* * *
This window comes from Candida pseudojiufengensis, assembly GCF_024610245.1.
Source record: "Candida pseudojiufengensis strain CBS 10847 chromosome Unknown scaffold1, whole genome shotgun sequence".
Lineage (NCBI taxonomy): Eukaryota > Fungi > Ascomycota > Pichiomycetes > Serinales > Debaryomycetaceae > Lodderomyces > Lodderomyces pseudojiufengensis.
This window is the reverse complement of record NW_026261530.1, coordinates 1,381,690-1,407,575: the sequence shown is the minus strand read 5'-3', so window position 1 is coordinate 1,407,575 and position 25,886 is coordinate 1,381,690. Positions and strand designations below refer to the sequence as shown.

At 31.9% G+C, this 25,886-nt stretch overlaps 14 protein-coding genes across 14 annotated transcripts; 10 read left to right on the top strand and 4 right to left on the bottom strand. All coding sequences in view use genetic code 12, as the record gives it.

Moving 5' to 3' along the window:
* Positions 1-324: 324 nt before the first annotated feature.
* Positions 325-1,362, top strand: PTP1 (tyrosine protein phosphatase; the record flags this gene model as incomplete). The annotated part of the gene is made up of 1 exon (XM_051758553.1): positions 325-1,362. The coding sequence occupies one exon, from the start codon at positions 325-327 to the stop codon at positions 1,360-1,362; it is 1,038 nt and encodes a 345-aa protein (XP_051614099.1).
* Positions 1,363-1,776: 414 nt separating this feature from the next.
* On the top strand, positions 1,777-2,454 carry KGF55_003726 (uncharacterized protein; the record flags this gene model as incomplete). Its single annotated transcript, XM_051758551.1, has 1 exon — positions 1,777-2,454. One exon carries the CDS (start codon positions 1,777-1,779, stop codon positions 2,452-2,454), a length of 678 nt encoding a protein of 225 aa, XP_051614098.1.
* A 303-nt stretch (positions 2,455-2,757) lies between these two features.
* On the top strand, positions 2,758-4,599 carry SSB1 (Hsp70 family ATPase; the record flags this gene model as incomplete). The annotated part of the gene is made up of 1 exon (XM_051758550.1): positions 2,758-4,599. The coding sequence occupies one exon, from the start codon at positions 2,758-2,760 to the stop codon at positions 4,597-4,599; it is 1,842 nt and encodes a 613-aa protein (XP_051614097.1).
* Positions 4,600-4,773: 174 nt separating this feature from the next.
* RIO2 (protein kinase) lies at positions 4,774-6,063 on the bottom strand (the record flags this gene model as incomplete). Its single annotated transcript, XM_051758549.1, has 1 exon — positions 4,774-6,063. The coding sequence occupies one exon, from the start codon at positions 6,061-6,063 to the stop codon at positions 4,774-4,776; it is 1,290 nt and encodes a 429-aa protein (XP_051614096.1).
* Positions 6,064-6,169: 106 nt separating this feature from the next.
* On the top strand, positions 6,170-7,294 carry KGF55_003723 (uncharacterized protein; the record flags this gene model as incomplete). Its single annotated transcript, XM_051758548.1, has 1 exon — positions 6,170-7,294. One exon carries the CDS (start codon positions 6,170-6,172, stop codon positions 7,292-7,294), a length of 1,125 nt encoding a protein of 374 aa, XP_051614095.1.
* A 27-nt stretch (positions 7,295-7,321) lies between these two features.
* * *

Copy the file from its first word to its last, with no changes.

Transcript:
This window comes from Candida pseudojiufengensis, assembly GCF_024610245.1.
Source record: "Candida pseudojiufengensis strain CBS 10847 chromosome Unknown scaffold1, whole genome shotgun sequence".
Lineage (NCBI taxonomy): Eukaryota > Fungi > Ascomycota > Pichiomycetes > Serinales > Debaryomycetaceae > Lodderomyces > Lodderomyces pseudojiufengensis.
This window is the reverse complement of record NW_026261530.1, coordinates 1,381,690-1,407,575: the sequence shown is the minus strand read 5'-3', so window position 1 is coordinate 1,407,575 and position 25,886 is coordinate 1,381,690. Positions and strand designations below refer to the sequence as shown.

At 31.9% G+C, this 25,886-nt stretch overlaps 14 protein-coding genes across 14 annotated transcripts; 10 read left to right on the top strand and 4 right to left on the bottom strand. All coding sequences in view use genetic code 12, as the record gives it.

Moving 5' to 3' along the window:
* Positions 1-324: 324 nt before the first annotated feature.
* Positions 325-1,362, top strand: PTP1 (tyrosine protein phosphatase; the record flags this gene model as incomplete). The annotated part of the gene is made up of 1 exon (XM_051758553.1): positions 325-1,362. The coding sequence occupies one exon, from the start codon at positions 325-327 to the stop codon at positions 1,360-1,362; it is 1,038 nt and encodes a 345-aa protein (XP_051614099.1).
* Positions 1,363-1,776: 414 nt separating this feature from the next.
* On the top strand, positions 1,777-2,454 carry KGF55_003726 (uncharacterized protein; the record flags this gene model as incomplete). Its single annotated transcript, XM_051758551.1, has 1 exon — positions 1,777-2,454. One exon carries the CDS (start codon positions 1,777-1,779, stop codon positions 2,452-2,454), a length of 678 nt encoding a protein of 225 aa, XP_051614098.1.
* A 303-nt stretch (positions 2,455-2,757) lies between these two features.
* On the top strand, positions 2,758-4,599 carry SSB1 (Hsp70 family ATPase; the record flags this gene model as incomplete). The annotated part of the gene is made up of 1 exon (XM_051758550.1): positions 2,758-4,599. The coding sequence occupies one exon, from the start codon at positions 2,758-2,760 to the stop codon at positions 4,597-4,599; it is 1,842 nt and encodes a 613-aa protein (XP_051614097.1).
* Positions 4,600-4,773: 174 nt separating this feature from the next.
* RIO2 (protein kinase) lies at positions 4,774-6,063 on the bottom strand (the record flags this gene model as incomplete). Its single annotated transcript, XM_051758549.1, has 1 exon — positions 4,774-6,063. The coding sequence occupies one exon, from the start codon at positions 6,061-6,063 to the stop codon at positions 4,774-4,776; it is 1,290 nt and encodes a 429-aa protein (XP_051614096.1).
* Positions 6,064-6,169: 106 nt separating this feature from the next.
* On the top strand, positions 6,170-7,294 carry KGF55_003723 (uncharacterized protein; the record flags this gene model as incomplete). Its single annotated transcript, XM_051758548.1, has 1 exon — positions 6,170-7,294. One exon carries the CDS (start codon positions 6,170-6,172, stop codon positions 7,292-7,294), a length of 1,125 nt encoding a protein of 374 aa, XP_051614095.1.
* A 27-nt stretch (positions 7,295-7,321) lies between these two features.